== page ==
US7499566Jul 22, 2005Mar 3, 2009Digimarc CorporationMethods for steganographic encoding media
US7522728 *Jan 6, 2000Apr 21, 2009Digimarc CorporationWireless methods and devices employing steganography
US7545951Nov 14, 2005Jun 9, 2009Digimarc CorporationData transmission by watermark or derived identifier proxy
US7562392Dec 30, 1999Jul 14, 2009Digimarc CorporationMethods of interacting with audio and ambient music
US7564992Oct 24, 2008Jul 21, 2009Digimarc CorporationContent identification through deriving identifiers from video, images and audio
US7577273Dec 22, 2005Aug 18, 2009Digimarc CorporationSteganographically encoded video, deriving or calculating identifiers from video, and related methods
US7590259Oct 29, 2007Sep 15, 2009Digimarc CorporationDeriving attributes from images, audio or video to obtain metadata
US7593576Dec 3, 2004Sep 22, 2009Digimarc CorporationSystems and methods of managing audio and other media
US7606390Aug 14, 2008Oct 20, 2009Digimarc CorporationProcessing data representing video and audio and methods and apparatus related thereto
US7650009May 7, 2008Jan 19, 2010Digimarc CorporationControlling use of audio or image content
US7697719Dec 20, 2007Apr 13, 2010Digimarc CorporationMethods for analyzing electronic media including video and audio
US7715446Feb 2, 2007May 11, 2010Digimarc CorporationWireless methods and devices employing plural-bit data derived from audio information
US7756290May 6, 2008Jul 13, 2010Digimarc CorporationDetecting embedded signals in media content using coincidence metrics
US7936900Oct 20, 2009May 3, 2011Digimarc CorporationProcessing data representing video and audio and methods related thereto
US7949149Jun 29, 2009May 24, 2011Digimarc CorporationDeriving or calculating identifying data from video signals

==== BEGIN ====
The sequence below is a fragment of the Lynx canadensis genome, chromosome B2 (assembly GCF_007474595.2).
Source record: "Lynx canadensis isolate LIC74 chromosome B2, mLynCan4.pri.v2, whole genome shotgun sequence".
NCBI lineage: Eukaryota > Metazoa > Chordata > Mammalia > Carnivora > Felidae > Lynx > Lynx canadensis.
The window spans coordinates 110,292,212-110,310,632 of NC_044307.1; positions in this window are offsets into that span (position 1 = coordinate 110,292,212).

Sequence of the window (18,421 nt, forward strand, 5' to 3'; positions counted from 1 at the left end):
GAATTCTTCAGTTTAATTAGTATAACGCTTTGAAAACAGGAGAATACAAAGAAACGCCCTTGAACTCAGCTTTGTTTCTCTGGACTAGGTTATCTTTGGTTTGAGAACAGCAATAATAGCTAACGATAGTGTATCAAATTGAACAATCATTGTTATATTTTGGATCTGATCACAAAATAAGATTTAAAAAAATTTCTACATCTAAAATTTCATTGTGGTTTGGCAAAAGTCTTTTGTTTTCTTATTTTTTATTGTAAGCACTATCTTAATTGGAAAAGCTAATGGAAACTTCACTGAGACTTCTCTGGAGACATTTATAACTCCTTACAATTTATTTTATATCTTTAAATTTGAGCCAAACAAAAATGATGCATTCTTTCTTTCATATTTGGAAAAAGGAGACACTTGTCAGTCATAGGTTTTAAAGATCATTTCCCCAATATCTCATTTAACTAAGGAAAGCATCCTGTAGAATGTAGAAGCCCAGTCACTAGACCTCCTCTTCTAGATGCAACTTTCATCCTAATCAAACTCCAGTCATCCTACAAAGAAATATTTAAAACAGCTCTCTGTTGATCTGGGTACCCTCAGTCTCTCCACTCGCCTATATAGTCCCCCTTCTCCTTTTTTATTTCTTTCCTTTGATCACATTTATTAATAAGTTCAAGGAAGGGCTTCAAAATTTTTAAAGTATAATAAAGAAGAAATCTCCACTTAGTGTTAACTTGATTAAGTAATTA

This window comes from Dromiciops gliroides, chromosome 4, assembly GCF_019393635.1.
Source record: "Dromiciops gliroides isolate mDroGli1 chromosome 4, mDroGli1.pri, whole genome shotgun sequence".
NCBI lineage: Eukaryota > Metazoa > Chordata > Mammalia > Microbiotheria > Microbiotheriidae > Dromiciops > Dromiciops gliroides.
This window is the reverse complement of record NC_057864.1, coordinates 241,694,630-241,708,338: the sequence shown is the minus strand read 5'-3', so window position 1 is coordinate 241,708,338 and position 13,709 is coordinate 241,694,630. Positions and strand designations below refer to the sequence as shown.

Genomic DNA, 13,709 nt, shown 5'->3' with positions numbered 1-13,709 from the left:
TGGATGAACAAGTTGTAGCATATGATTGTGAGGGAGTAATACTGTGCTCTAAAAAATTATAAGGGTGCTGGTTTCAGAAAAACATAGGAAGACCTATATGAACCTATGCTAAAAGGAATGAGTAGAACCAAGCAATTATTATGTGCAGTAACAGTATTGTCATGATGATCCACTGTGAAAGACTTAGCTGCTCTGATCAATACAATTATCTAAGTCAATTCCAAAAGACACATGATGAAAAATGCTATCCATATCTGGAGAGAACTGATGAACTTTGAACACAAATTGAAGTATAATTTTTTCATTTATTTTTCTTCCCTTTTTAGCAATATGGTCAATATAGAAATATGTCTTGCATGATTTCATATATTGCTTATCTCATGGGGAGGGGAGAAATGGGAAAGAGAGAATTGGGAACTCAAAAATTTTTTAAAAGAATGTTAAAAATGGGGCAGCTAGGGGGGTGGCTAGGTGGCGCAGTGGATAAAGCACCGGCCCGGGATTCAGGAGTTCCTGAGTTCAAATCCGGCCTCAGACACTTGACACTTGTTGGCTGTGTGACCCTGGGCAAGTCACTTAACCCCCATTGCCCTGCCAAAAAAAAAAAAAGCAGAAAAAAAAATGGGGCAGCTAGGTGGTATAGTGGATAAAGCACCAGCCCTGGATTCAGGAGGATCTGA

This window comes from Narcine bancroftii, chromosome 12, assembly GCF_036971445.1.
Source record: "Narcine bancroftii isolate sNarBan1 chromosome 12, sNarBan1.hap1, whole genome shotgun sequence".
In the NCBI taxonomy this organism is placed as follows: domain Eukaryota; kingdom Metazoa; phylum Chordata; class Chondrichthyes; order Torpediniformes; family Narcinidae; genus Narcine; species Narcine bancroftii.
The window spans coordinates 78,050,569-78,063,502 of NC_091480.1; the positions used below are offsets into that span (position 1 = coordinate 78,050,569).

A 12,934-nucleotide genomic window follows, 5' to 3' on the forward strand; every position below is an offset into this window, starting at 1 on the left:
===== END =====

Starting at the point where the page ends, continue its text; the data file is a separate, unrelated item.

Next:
US7961949Oct 12, 2009Jun 14, 2011Digimarc CorporationExtracting multiple identifiers from audio and video content
US7965864Jun 9, 2009Jun 21, 2011Digimarc CorporationData transmission by extracted or calculated identifying data
US7970167Jul 21, 2009Jun 28, 2011Digimarc CorporationDeriving identifying data from video and audio
US7987245Nov 26, 2008Jul 26, 2011Digimarc CorporationInternet linking from audio
US8023695Apr 13, 2010Sep 20, 2011Digimarc CorporationMethods for analyzing electronic media including video and audio
US8027510Jul 13, 2010Sep 27, 2011Digimarc CorporationEncoding and decoding media signals
US8027663Oct 19, 2007Sep 27, 2011Digimarc CorporationWireless methods and devices employing steganography
US8099403Mar 30, 2010Jan 17, 2012Digimarc CorporationContent identification and management in content distribution networks
US8116516Jan 19, 2010Feb 14, 2012Digimarc CorporationControlling use of audio or image content
US8190713Jul 21, 2011May 29, 2012Digimarc CorporationControlling a device based upon steganographically encoded data
US8204222Sep 13, 2005Jun 19, 2012Digimarc CorporationSteganographic encoding and decoding of auxiliary codes in media signals
US8369363May 11, 2010Feb 5, 2013Digimarc CorporationWireless methods and devices employing plural-bit data derived from audio information
US8442264Apr 19, 2011May 14, 2013Digimarc CorporationControl signals in streaming audio or video indicating a watermark
US8521850Jul 21, 2011Aug 27, 2013Digimarc CorporationContent containing a steganographically encoded process identifier
EP0098300A1 *Jan 7, 1983Jan 18, 1984Applied Spectrum TechSimultaneous transmission of two information signals within a band-limited communications channel.
WO1988003342A1 *Aug 20, 1987May 5, 1988Motorola IncSsb communiction system with fm data capability
Classifications
U.S. Classification370/298, 370/493, 455/61, 455/45, 375/247
International ClassificationH04M11/06
Cooperative ClassificationH04M11/062
European ClassificationH04M11/06B